Originally Posted by ariel
That is what happens when a definition is taken out of context: the cardinal word missing in the above comment is "Caucasian". All the rest of guardless sabers from all over the world are not Shashkas by definition.

Just like there is only one true Katana: the Japanese one. We all know Indonesian and Filippine WW2 imitations, but would not dare call them true katanas: pseudo-katanas at the most.

Rivkin, Astvatsaturyan and Stone were very well familiar with other guardless sabers. They just thought about the topic bit more carefully:-)


Rivkin and Astvatsaturyan wrote a book about the Caucasus weapons. Stone did not know the Afghan shashkas. Yes, and "Bukhara"shashkas Stone is not written. Correct me if I'm wrong.

Try to think big. Beyond the clichés.

Quote:
Originally Posted by ariel
Gentlemen,
Enjoy shashkas from the Indonesian archipelago:

Reread again signs of checkers from my post.

Last edited by Ian : 8th August 2016 at 11:12 PM. Reason: Removal of personal invective
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Old 8th August 2016, 04:37 PM   #15
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Quote:
Originally Posted by mahratt
First we need to recall the definition of the word «shashka». E.G. Astvatsaturian offers this description: «A shashka is a kind of sabre…» it has a shorter blade and there is no guard. «A grip is the most original part of a shashka and makes it different from a sabre. A solid grip covers a tang; if the grip consists of two halves, these halves cover the tang from two sides and get sealed by rivets. A grip usually has an oval cross-section… A pommel is large, slightly elongated and rounded up. There is a wedge-shaped cutout on top of the pommel - forked head. The base of the grip is extended to the width of the blade… The grip has no cross guard for protection… The grip is crafted so as to be almost entirely enclosed by a scabbard» .


Well, here is a "Turkish shashka", down to a forked pommel and up-curving blade.
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Old 8th August 2016, 04:42 PM   #16
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Quote:
Originally Posted by mahratt
g.

Try to think big. Beyond the clichés.






There is a difference between "thinking big" and "thinking mile wide and inch deep."

I try to do my best not to belong to the latter group.
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Old 8th August 2016, 04:42 PM   #17
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ariel, your submissions do NOT have the "wedge-shaped cutout on top of the pommel - forked head"*. turkish ones propbably count as turkey once ruled over parts of the caucasian areas.

*-as in my pommel:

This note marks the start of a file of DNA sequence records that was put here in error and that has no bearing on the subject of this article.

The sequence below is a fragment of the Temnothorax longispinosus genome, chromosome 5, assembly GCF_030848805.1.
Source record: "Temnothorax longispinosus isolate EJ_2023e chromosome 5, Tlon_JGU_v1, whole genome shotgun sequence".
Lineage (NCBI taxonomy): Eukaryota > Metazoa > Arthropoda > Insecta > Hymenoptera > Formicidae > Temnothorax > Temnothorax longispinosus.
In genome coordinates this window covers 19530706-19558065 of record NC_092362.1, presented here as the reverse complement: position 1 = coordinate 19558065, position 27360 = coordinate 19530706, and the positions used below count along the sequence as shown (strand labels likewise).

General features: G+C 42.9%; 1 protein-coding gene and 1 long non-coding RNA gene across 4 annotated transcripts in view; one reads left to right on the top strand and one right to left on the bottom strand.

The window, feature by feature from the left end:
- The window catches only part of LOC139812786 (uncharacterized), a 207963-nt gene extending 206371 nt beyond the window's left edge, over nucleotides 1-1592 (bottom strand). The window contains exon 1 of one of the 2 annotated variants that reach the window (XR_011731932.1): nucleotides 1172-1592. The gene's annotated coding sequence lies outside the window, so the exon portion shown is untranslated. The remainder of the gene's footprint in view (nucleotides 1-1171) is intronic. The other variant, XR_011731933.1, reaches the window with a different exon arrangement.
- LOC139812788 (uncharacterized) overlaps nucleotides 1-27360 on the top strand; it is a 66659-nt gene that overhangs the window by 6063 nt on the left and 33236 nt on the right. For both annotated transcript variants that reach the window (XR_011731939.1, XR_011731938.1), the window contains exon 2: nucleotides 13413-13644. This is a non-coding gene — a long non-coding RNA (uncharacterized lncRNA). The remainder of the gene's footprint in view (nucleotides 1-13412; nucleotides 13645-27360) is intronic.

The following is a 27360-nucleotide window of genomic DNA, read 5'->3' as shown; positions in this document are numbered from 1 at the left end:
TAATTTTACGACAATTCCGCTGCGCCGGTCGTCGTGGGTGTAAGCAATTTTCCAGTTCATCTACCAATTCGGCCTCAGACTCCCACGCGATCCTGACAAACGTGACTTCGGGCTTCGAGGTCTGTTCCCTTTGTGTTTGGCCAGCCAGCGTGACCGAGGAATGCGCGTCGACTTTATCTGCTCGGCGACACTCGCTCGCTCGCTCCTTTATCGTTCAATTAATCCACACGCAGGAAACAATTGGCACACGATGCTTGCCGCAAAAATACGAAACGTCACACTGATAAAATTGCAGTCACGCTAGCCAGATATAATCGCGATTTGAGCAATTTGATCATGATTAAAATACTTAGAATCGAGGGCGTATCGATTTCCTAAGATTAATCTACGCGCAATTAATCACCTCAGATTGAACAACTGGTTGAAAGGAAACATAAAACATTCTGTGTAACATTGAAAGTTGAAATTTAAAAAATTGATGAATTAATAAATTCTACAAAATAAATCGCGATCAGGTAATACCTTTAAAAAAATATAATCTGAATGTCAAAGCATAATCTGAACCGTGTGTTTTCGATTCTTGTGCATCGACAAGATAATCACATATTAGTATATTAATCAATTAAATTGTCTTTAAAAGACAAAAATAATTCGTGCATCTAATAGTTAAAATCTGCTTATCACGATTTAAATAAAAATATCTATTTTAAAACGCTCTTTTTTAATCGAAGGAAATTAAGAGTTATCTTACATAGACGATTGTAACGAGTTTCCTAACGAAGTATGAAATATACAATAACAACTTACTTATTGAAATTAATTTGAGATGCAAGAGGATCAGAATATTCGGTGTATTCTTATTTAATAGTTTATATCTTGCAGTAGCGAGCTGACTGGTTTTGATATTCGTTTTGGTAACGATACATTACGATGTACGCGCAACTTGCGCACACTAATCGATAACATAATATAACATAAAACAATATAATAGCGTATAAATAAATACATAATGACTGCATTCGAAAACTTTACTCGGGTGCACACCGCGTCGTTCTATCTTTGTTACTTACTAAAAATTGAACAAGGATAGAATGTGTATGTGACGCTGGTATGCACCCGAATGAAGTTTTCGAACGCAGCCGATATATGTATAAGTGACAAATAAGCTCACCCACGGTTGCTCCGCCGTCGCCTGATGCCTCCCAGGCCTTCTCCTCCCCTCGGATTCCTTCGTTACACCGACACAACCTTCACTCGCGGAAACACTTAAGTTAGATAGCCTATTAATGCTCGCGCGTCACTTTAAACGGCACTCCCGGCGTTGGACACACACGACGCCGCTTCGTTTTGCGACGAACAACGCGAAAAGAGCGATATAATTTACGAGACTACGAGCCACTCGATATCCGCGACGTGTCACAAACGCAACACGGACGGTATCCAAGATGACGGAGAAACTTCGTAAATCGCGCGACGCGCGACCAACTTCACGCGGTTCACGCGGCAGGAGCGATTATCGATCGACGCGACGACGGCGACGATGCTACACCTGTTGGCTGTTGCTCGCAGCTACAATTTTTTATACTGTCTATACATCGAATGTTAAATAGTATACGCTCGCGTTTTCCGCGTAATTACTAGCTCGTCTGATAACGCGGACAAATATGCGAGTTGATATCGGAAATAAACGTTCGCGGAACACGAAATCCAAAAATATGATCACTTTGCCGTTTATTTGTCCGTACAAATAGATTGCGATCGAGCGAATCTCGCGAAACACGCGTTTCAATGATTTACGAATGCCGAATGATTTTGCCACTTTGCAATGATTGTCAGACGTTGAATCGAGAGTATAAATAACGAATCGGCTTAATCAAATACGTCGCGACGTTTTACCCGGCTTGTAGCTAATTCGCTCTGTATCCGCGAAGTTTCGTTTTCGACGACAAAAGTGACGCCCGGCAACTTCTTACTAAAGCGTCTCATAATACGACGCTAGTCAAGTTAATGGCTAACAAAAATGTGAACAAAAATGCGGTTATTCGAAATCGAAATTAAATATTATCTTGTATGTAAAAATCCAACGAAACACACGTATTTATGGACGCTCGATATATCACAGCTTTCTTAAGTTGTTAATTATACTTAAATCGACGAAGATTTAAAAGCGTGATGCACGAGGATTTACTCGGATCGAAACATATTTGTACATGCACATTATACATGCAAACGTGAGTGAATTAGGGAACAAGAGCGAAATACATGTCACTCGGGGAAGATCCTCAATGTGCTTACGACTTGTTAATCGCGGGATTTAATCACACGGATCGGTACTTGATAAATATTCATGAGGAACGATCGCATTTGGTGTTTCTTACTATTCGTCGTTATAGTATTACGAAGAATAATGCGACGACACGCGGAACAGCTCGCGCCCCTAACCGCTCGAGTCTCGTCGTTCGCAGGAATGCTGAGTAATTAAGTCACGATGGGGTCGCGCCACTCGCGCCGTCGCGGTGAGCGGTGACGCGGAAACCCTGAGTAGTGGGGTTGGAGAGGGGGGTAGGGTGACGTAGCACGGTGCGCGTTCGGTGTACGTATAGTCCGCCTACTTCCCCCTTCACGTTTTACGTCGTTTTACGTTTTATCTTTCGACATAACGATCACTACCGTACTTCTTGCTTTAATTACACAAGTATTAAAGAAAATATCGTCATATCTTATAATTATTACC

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Last edited by kronckew : 8th August 2016 at 04:58 PM.
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Old 8th August 2016, 04:45 PM   #18
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Quote:
Originally Posted by ariel
Well, here is a "Turkish shashka", down to a forked pommel and up-curving blade.


Perfectly. If you show online now 10 such "Turkish shashkas" - it will be possible to discuss it. And so - this is an isolated object, which is called - "chimera".
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Old 8th August 2016, 04:49 PM   #19
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Quote:
Originally Posted by Kubur
Should have chronological and geographical frames



Exactly true!
Otherwise we may start discussing Scottish Sgian Dubh bringing Caucasian Kindjals, Moroccan Genoui and some Congo daggers as examples. The blades are straight, so what more do we need?:-)
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Old 8th August 2016, 04:54 PM   #20
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caucasus mountains range thru Turkey, Armenia, Azerbaijan, Georgia, Russia, and Iran.
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Old 8th August 2016, 04:55 PM   #21
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Quote:
Originally Posted by mahratt
Perfectly. If you show online now 10 such "Turkish shashkas" - it will be possible to discuss it. And so - this is an isolated object, which is called - "chimera".


Just get the catalogue of Zagreb collection by Dora Boskovic: multiple examples with straight and up-curved blades.

Anything that does not agree with the thesis of shashka being an " international weapon" is now an exception and a chimera...

This discussion becomes an uncomfortable mix of hilarious and embarrassing....